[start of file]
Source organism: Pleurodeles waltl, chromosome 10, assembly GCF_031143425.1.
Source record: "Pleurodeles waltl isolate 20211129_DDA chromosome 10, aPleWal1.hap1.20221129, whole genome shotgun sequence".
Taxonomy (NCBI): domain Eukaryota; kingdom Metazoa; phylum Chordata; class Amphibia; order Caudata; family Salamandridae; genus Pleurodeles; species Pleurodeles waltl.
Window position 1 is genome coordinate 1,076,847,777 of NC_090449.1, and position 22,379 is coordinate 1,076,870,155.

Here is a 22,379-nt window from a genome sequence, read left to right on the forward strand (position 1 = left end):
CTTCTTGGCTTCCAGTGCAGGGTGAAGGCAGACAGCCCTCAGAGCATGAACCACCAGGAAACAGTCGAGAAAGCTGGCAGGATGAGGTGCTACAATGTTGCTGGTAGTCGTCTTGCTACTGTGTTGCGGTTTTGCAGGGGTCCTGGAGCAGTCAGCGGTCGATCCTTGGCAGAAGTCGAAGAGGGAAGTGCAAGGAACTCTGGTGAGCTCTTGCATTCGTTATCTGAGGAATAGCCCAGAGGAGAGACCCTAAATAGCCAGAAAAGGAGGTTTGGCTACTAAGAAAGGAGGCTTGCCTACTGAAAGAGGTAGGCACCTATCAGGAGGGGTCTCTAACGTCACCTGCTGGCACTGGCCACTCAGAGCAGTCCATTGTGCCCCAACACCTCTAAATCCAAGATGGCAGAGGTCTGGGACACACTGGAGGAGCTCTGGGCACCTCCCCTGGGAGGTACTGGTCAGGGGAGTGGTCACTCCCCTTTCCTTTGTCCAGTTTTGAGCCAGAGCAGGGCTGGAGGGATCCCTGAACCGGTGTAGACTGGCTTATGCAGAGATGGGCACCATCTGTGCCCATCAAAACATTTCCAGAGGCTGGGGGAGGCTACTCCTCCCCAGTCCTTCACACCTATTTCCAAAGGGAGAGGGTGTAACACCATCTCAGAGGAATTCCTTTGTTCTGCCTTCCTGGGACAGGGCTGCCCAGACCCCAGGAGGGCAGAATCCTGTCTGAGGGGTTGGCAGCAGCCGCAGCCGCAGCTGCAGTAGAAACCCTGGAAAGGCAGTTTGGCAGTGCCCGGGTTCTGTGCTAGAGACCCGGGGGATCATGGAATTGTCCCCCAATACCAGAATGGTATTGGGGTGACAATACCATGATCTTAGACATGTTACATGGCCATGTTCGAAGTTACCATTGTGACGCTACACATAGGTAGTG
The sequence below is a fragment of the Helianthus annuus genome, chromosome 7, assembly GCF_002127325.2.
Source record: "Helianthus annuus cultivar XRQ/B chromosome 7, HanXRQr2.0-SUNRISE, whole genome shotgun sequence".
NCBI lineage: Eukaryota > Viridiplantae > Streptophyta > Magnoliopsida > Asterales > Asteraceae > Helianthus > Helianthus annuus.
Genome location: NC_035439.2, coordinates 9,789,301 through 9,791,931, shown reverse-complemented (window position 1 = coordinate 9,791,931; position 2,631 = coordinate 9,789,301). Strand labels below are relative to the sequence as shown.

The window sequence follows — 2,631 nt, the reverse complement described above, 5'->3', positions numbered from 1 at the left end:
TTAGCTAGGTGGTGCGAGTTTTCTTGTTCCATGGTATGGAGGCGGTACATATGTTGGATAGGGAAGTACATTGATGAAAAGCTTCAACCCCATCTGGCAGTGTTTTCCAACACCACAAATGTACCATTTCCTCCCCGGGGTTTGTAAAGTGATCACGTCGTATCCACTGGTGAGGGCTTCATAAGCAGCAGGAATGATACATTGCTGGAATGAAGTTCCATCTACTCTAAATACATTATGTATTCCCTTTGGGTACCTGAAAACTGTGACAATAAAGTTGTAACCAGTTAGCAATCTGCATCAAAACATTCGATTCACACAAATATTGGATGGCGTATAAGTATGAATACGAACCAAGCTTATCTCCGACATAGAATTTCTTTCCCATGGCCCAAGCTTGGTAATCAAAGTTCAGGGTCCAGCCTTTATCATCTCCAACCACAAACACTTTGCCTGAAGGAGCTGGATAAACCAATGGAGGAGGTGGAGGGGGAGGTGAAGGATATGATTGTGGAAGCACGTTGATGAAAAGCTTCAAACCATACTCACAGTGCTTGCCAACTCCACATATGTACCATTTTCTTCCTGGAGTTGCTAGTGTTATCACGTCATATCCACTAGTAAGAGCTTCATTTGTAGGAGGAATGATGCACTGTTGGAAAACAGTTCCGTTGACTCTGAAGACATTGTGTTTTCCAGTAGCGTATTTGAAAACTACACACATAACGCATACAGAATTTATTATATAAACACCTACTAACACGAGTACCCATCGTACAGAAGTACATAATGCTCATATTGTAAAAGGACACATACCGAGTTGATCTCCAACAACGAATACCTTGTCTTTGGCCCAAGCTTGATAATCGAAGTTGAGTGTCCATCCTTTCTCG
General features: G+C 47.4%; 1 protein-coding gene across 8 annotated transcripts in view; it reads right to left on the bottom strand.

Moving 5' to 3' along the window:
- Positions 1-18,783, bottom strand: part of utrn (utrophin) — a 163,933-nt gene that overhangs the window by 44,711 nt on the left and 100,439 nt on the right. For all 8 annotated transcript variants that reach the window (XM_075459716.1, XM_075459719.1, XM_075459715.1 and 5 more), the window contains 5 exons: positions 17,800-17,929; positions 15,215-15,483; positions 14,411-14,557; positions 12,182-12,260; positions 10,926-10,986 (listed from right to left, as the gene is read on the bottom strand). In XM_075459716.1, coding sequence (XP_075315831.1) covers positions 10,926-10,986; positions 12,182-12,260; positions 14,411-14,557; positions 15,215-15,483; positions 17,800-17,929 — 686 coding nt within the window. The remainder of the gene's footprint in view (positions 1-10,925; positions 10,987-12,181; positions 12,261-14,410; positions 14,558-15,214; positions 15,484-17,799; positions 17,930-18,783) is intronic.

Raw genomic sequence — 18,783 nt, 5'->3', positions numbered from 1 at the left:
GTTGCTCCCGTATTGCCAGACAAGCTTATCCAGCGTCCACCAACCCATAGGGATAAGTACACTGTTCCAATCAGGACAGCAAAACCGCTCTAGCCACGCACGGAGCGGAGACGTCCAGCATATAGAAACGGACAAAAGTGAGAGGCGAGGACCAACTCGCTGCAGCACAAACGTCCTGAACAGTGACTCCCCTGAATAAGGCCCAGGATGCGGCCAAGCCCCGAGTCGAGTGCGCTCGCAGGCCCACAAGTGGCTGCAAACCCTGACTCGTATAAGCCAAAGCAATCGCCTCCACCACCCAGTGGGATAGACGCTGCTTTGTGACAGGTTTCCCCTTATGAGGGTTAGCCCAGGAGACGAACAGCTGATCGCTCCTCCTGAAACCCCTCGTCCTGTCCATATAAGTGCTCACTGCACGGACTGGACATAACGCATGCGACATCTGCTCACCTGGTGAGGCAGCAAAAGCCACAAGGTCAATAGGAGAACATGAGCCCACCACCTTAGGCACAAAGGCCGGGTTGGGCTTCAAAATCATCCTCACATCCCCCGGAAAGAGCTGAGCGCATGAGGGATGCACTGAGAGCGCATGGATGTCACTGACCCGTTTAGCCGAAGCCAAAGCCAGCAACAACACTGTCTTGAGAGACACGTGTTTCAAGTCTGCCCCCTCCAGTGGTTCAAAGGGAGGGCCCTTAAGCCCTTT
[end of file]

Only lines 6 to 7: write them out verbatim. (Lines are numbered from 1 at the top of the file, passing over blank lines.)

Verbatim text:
CTTCTTGGCTTCCAGTGCAGGGTGAAGGCAGACAGCCCTCAGAGCATGAACCACCAGGAAACAGTCGAGAAAGCTGGCAGGATGAGGTGCTACAATGTTGCTGGTAGTCGTCTTGCTACTGTGTTGCGGTTTTGCAGGGGTCCTGGAGCAGTCAGCGGTCGATCCTTGGCAGAAGTCGAAGAGGGAAGTGCAAGGAACTCTGGTGAGCTCTTGCATTCGTTATCTGAGGAATAGCCCAGAGGAGAGACCCTAAATAGCCAGAAAAGGAGGTTTGGCTACTAAGAAAGGAGGCTTGCCTACTGAAAGAGGTAGGCACCTATCAGGAGGGGTCTCTAACGTCACCTGCTGGCACTGGCCACTCAGAGCAGTCCATTGTGCCCCAACACCTCTAAATCCAAGATGGCAGAGGTCTGGGACACACTGGAGGAGCTCTGGGCACCTCCCCTGGGAGGTACTGGTCAGGGGAGTGGTCACTCCCCTTTCCTTTGTCCAGTTTTGAGCCAGAGCAGGGCTGGAGGGATCCCTGAACCGGTGTAGACTGGCTTATGCAGAGATGGGCACCATCTGTGCCCATCAAAACATTTCCAGAGGCTGGGGGAGGCTACTCCTCCCCAGTCCTTCACACCTATTTCCAAAGGGAGAGGGTGTAACACCATCTCAGAGGAATTCCTTTGTTCTGCCTTCCTGGGACAGGGCTGCCCAGACCCCAGGAGGGCAGAATCCTGTCTGAGGGGTTGGCAGCAGCCGCAGCCGCAGCTGCAGTAGAAACCCTGGAAAGGCAGTTTGGCAGTGCCCGGGTTCTGTGCTAGAGACCCGGGGGATCATGGAATTGTCCCCCAATACCAGAATGGTATTGGGGTGACAATACCATGATCTTAGACATGTTACATGGCCATGTTCGAAGTTACCATTGTGACGCTACACATAGGTAGTG
The sequence below is a fragment of the Helianthus annuus genome, chromosome 7, assembly GCF_002127325.2.